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How ‘The Vampire Clan’ Went From Teen Blood Rituals To Killing Parents

Murders A-Z is a collection of true crime stories that take an in-depth look at both little-known and famous murders throughout history.

Vampires have captured the popular imagination ever since Bram Stoker published “Dracula” in 1897, especially with its resurgence in late ‘00s entertainment franchises including “True Blood” and “Twilight.” 

But the mythos of vampirism, scarily, wasn’t left just to the writers and filmmakers.

For 16-year-old Rod Ferrell and his followers of what would be called the “Vampire Clan,” that blood-fueled fantasy would be realized, brutally. Believing he was a 500-year-old vampire, Ferrell indulged in ritualized cutting and drinking blood alongside more normal teenage pursuits—and in 1996 he brutally murdered Richard Wendorf and Naoma Ruth Queen, the parents of Clan member Heather Wendorf, who was 15 at the time. 

When Ferrell was finally brought to justice, he would drag three group members with him into prison and escape the death sentence by the skin of his fanged teeth.

The story of how the Vampire Clan cross-bred two dangerous elements of fringe society — vampirism and cultish behavior — forms the meat of the premiere episode of “Deadly Cults,” premiering on Oxygen this Sunday at 8/7c.

Roderrick Justin Ferrell’s parents were just teenagers themselves when he was born in Murray, Kentucky in March 1980. He barely knew his father, who joined the military soon after his birth, and was raised by his mother, Sondra Gibson. They lived on and off with her parents over the years, and, according to court documents, Ferrell has claimed he was raped by his maternal grandfather at the age of 5, including in federal court records. However, no criminal charges have ever been filed against his grandfather in relation to these allegations. When not living with the Gibsons, the mother and son stayed in public housing and Sondra supported them working as an exotic dancer and occasionally a sex worker, according to Florida’s Sun-Sentinel newspaper.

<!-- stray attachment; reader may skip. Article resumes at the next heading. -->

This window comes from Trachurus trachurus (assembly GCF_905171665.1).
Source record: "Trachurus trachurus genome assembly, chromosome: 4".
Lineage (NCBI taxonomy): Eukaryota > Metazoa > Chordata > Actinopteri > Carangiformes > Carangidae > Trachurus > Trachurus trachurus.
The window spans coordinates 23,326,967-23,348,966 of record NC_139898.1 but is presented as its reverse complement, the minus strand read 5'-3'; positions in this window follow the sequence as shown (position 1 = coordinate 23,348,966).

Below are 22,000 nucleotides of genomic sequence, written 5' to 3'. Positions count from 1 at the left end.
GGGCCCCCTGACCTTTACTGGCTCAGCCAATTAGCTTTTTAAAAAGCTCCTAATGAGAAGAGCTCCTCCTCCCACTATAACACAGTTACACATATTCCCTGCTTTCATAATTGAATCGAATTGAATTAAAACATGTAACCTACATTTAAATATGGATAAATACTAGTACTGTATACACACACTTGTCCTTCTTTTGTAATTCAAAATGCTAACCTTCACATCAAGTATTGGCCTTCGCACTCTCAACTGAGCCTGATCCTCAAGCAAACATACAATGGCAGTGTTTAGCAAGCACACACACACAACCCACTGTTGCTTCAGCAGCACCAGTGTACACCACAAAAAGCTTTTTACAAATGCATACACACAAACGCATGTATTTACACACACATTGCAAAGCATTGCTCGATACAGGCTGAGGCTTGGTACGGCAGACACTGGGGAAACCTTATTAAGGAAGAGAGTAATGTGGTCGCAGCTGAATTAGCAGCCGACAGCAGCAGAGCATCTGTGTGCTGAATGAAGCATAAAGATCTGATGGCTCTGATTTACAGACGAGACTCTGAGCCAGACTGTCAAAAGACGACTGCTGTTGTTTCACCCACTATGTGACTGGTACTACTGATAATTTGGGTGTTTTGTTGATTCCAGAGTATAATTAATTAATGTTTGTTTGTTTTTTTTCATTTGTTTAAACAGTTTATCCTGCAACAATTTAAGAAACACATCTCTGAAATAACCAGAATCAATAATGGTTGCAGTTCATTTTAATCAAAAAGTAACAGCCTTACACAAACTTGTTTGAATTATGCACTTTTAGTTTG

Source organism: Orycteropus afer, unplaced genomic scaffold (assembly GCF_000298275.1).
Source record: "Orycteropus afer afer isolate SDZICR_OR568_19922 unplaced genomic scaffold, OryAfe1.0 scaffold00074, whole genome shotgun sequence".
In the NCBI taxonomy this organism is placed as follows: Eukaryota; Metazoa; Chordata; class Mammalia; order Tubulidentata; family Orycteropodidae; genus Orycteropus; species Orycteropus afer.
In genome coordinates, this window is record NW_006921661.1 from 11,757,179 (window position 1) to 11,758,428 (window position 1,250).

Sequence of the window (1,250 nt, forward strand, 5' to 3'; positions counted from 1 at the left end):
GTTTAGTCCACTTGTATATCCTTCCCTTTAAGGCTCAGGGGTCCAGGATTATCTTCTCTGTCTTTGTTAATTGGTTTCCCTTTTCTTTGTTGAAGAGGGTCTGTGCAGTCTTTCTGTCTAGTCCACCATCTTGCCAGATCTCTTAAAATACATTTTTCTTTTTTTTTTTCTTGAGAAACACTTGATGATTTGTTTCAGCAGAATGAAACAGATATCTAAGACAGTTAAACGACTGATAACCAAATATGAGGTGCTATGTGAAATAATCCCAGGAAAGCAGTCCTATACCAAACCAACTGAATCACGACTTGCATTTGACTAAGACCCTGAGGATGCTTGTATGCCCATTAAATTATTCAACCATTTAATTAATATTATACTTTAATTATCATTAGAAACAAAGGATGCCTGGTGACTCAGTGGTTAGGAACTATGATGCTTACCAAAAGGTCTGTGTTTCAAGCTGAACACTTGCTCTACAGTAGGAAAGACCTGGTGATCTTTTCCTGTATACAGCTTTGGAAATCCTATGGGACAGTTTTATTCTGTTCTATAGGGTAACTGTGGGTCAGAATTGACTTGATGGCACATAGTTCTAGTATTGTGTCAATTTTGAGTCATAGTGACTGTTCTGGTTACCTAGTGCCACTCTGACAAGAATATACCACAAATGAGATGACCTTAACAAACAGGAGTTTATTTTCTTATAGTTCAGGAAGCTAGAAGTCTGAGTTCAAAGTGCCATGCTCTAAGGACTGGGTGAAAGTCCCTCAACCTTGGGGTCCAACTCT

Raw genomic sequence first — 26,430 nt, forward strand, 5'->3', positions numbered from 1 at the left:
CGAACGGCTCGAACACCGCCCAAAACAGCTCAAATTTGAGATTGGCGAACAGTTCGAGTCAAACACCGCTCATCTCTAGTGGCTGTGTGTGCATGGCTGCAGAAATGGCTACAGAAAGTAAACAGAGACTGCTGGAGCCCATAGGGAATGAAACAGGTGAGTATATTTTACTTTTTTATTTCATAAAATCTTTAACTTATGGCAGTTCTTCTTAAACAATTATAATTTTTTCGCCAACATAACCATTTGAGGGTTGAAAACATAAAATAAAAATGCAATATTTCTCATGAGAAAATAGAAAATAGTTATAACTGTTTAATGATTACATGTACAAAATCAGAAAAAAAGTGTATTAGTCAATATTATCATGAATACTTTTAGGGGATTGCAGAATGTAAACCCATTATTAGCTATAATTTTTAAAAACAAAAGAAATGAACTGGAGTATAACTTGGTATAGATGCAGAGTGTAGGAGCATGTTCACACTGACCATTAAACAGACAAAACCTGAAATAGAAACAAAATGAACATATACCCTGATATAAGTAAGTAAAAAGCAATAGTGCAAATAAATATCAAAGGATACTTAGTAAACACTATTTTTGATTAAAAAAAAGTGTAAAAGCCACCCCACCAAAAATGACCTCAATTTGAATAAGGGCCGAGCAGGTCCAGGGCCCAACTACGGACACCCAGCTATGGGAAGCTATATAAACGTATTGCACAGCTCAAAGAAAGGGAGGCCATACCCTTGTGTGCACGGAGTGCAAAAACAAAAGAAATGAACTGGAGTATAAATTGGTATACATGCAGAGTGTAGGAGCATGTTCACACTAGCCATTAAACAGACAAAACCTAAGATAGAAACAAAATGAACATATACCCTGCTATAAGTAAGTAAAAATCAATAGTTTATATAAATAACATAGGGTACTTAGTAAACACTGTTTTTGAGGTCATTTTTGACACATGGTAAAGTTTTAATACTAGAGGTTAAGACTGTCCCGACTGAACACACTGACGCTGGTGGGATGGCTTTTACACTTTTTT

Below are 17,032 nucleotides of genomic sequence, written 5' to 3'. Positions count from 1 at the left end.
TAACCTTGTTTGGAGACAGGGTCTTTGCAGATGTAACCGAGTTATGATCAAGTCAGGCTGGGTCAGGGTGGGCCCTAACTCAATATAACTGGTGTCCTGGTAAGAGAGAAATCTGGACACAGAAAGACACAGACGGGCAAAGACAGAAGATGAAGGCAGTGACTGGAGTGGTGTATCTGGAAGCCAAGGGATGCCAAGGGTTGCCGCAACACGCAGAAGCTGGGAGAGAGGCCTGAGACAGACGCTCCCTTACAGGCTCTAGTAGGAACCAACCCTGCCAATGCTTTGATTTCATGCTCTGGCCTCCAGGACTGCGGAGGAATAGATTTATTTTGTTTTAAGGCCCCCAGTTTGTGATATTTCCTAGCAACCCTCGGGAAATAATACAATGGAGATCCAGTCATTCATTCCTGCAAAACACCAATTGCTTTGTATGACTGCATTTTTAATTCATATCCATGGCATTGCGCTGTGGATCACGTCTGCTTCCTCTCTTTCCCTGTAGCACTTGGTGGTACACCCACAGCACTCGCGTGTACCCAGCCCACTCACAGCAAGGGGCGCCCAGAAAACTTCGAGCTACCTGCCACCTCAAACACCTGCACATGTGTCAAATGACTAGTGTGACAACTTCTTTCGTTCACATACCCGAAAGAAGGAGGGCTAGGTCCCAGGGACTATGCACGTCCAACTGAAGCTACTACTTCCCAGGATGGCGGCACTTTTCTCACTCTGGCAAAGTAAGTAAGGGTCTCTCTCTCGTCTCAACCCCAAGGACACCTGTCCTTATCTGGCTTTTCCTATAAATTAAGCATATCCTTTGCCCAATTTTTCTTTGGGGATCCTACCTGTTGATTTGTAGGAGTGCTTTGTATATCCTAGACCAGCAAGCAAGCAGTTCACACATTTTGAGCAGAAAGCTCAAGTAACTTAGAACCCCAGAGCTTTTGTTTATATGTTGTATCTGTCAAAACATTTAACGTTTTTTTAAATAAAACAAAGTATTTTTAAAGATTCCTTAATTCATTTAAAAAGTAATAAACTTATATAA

In an interview with the Orlando Sentinel, Sondra Gibson admitted to dabbling in vampirism. As a teenager, her son followed suit. Already a fan of fantasy role playing games, such as “Dungeons Dragons” and “Vampire: The Masquerade,” Ferrell fell in with other disaffected teenagers who professed to be living the vampire lifestyle. They drank each other’s blood, wore all black, and listened to gothic and industrial music.

An older boy, Stephen “Jaden” Murphy, told the Orlando Sentinel he “sired” Ferrell and “crossed him over” as a vampire in a ritual which involved the drinking of blood. Sondra Gibson, meanwhile, sent “lurid” letters to Murphy’s 14-year-old brother, according to the Sentinel, saying she would be his “bride for eternity” as part of vampire family.

Gibson and Ferrell moved back and forth between Murray and Eustis, Florida, after Sondra’s parents acquired a home in the area around 1990. While living there, Ferrell became friends with Heather Wendorf, whom the Sentinel described as “a troubled Eustis High sophomore who rebelled against her parents over cleaning her room and other trivial matters.” After moving back to Kentucky for 10th grade, Ferrell would call Heather collect, running up expensive phone bills until her parents put a stop to it, making her “very angry,” according to her sister.

Back in Murray, Ferrell told people he was a 500-year-old vampire named Vesago and began recruiting followers. Among them was bespectacled 16-year-old Howard Scott Anderson, who came from “grinding poverty with an alcoholic father who abused his mother,” according to Florida’s Daily Commercial newspaper. Ferrell’s behavior became increasingly unhinged. In October of 1996, he allegedly broke into the Murray-Calloway County Animal Shelter, gruesomely killing two puppies. According to the book “The Vampire Killers,” Ferrell was later arrested on charges of burglary, trespassing and cruelty to animals.

In November 1996, Ferrell, his 16-year-old girlfriend Charity Keesee, Anderson, and another girl, Dana Cooper, 19, drove to Eustis in Anderson’s car to pick up Heather Wendorf. Ferrell imagined they would move to New Orleans and live together as a vampire family. He also thought he was saving Wendorf from a troubled home. According to court documents, Heather told Ferrell her parents abused her and she had expressed a desire to run away from home.